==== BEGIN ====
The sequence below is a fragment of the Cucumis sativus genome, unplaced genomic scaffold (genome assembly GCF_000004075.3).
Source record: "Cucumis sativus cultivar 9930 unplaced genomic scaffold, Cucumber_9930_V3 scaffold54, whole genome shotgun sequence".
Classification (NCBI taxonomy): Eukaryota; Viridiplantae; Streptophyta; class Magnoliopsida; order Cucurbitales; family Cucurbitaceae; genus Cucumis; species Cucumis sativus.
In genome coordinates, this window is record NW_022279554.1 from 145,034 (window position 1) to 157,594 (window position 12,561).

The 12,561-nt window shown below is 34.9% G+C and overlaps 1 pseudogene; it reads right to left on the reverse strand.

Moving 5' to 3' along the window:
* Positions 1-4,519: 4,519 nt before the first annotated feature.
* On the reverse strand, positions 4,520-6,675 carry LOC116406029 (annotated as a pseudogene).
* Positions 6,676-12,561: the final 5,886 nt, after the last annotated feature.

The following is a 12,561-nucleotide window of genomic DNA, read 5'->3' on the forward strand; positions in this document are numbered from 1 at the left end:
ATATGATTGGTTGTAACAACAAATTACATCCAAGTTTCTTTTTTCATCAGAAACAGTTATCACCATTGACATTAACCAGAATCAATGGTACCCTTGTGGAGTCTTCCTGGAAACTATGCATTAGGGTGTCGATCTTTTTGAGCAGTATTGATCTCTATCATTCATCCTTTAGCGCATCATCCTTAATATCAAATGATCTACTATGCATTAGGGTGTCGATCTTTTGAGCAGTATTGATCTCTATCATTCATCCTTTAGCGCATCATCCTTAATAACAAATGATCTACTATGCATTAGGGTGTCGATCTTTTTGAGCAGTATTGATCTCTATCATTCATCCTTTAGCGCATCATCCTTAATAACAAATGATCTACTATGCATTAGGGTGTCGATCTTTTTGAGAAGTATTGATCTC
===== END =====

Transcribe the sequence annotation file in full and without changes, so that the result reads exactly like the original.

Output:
The sequence below is a fragment of the Cucumis sativus genome, unplaced genomic scaffold (genome assembly GCF_000004075.3).
Source record: "Cucumis sativus cultivar 9930 unplaced genomic scaffold, Cucumber_9930_V3 scaffold54, whole genome shotgun sequence".
Classification (NCBI taxonomy): Eukaryota; Viridiplantae; Streptophyta; class Magnoliopsida; order Cucurbitales; family Cucurbitaceae; genus Cucumis; species Cucumis sativus.
In genome coordinates, this window is record NW_022279554.1 from 145,034 (window position 1) to 157,594 (window position 12,561).

The 12,561-nt window shown below is 34.9% G+C and overlaps 1 pseudogene; it reads right to left on the reverse strand.

Moving 5' to 3' along the window:
* Positions 1-4,519: 4,519 nt before the first annotated feature.
* On the reverse strand, positions 4,520-6,675 carry LOC116406029 (annotated as a pseudogene).
* Positions 6,676-12,561: the final 5,886 nt, after the last annotated feature.

The following is a 12,561-nucleotide window of genomic DNA, read 5'->3' on the forward strand; positions in this document are numbered from 1 at the left end:
ATATGATTGGTTGTAACAACAAATTACATCCAAGTTTCTTTTTTCATCAGAAACAGTTATCACCATTGACATTAACCAGAATCAATGGTACCCTTGTGGAGTCTTCCTGGAAACTATGCATTAGGGTGTCGATCTTTTTGAGCAGTATTGATCTCTATCATTCATCCTTTAGCGCATCATCCTTAATATCAAATGATCTACTATGCATTAGGGTGTCGATCTTTTGAGCAGTATTGATCTCTATCATTCATCCTTTAGCGCATCATCCTTAATAACAAATGATCTACTATGCATTAGGGTGTCGATCTTTTTGAGCAGTATTGATCTCTATCATTCATCCTTTAGCGCATCATCCTTAATAACAAATGATCTACTATGCATTAGGGTGTCGATCTTTTTGAGAAGTATTGATCTC